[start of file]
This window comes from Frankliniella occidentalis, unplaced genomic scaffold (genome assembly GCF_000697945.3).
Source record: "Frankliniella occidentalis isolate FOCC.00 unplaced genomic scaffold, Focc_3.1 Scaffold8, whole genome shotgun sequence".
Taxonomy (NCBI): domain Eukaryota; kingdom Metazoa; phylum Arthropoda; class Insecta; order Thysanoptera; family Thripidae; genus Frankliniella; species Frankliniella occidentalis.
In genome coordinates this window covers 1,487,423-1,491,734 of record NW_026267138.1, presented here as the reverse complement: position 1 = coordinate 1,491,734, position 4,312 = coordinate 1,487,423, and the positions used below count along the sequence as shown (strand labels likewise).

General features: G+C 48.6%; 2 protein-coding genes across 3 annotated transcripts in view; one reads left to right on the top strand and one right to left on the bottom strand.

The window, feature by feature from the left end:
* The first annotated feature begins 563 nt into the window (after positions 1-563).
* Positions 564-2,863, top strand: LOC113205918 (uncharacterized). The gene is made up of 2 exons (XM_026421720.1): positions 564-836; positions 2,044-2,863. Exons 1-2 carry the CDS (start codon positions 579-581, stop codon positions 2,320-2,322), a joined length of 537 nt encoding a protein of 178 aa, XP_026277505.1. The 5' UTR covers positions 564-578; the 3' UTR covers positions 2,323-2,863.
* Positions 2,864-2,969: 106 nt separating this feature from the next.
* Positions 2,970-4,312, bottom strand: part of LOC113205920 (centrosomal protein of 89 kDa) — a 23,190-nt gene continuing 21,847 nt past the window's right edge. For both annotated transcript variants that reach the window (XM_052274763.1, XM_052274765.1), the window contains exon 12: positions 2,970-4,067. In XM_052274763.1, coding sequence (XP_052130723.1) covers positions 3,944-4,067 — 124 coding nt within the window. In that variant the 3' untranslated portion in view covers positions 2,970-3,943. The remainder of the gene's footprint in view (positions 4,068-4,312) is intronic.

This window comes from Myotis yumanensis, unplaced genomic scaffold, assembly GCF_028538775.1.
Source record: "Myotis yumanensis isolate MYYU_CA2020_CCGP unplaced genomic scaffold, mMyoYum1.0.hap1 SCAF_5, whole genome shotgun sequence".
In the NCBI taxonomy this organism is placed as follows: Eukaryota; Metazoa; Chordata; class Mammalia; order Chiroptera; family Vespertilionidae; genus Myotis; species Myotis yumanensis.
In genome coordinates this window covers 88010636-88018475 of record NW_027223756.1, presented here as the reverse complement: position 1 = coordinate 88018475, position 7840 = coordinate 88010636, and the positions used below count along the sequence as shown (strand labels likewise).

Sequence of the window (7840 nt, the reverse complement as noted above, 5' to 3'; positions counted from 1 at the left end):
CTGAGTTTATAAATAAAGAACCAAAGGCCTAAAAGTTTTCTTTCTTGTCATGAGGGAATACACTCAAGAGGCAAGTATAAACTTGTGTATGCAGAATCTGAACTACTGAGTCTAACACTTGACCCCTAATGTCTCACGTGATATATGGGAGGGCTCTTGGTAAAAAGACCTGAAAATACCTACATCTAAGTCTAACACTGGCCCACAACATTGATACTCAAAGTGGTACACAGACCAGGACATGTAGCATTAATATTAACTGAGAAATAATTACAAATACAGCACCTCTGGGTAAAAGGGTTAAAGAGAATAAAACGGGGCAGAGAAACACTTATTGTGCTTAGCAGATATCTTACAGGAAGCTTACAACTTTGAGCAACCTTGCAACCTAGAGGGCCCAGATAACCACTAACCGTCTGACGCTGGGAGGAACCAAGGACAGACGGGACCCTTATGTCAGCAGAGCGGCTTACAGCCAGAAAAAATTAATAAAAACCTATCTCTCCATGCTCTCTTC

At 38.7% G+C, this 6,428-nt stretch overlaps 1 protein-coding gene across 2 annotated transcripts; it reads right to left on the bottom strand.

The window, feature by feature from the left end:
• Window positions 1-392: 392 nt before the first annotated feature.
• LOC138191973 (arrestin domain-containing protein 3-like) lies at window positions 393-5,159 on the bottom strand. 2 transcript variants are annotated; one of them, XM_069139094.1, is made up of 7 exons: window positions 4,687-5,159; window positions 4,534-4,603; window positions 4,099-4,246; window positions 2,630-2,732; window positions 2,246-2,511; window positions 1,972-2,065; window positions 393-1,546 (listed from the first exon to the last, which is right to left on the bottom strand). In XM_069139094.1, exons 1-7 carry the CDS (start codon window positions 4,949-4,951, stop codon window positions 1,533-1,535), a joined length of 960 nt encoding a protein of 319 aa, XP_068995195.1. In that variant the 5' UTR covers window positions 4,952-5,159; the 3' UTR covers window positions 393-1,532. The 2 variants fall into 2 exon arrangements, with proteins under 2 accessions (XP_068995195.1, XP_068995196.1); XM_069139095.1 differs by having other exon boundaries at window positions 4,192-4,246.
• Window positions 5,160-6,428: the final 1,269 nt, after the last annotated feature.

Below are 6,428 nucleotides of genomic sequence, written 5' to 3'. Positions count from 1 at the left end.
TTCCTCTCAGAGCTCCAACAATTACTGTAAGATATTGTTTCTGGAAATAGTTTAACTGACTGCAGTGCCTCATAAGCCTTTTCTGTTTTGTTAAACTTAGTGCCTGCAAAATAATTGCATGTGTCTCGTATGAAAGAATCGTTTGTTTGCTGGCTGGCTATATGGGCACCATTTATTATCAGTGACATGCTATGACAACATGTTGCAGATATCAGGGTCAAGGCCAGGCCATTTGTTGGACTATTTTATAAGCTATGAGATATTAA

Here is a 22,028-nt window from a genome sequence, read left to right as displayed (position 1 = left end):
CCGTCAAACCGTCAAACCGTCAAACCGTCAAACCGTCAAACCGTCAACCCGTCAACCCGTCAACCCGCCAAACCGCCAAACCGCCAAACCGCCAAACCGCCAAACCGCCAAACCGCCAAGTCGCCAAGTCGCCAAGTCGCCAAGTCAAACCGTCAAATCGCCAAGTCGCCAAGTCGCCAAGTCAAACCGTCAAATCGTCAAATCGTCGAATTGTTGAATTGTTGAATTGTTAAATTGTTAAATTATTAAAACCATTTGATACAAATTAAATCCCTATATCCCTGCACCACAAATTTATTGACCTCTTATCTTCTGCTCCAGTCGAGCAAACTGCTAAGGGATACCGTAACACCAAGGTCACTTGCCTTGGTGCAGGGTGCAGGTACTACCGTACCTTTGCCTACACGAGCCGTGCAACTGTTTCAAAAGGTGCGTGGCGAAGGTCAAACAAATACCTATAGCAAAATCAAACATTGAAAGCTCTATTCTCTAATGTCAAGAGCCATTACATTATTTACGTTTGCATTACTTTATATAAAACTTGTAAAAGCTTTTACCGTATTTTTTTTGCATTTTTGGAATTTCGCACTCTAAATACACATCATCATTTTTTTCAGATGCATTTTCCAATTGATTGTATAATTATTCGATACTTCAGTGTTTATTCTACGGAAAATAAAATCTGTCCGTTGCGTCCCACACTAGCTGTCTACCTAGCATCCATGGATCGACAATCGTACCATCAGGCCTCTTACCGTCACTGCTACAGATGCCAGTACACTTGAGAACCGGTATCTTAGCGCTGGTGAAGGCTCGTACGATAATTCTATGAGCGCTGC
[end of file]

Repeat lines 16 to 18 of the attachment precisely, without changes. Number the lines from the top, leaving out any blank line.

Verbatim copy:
CTGAGTTTATAAATAAAGAACCAAAGGCCTAAAAGTTTTCTTTCTTGTCATGAGGGAATACACTCAAGAGGCAAGTATAAACTTGTGTATGCAGAATCTGAACTACTGAGTCTAACACTTGACCCCTAATGTCTCACGTGATATATGGGAGGGCTCTTGGTAAAAAGACCTGAAAATACCTACATCTAAGTCTAACACTGGCCCACAACATTGATACTCAAAGTGGTACACAGACCAGGACATGTAGCATTAATATTAACTGAGAAATAATTACAAATACAGCACCTCTGGGTAAAAGGGTTAAAGAGAATAAAACGGGGCAGAGAAACACTTATTGTGCTTAGCAGATATCTTACAGGAAGCTTACAACTTTGAGCAACCTTGCAACCTAGAGGGCCCAGATAACCACTAACCGTCTGACGCTGGGAGGAACCAAGGACAGACGGGACCCTTATGTCAGCAGAGCGGCTTACAGCCAGAAAAAATTAATAAAAACCTATCTCTCCATGCTCTCTTC

At 38.7% G+C, this 6,428-nt stretch overlaps 1 protein-coding gene across 2 annotated transcripts; it reads right to left on the bottom strand.

The window, feature by feature from the left end: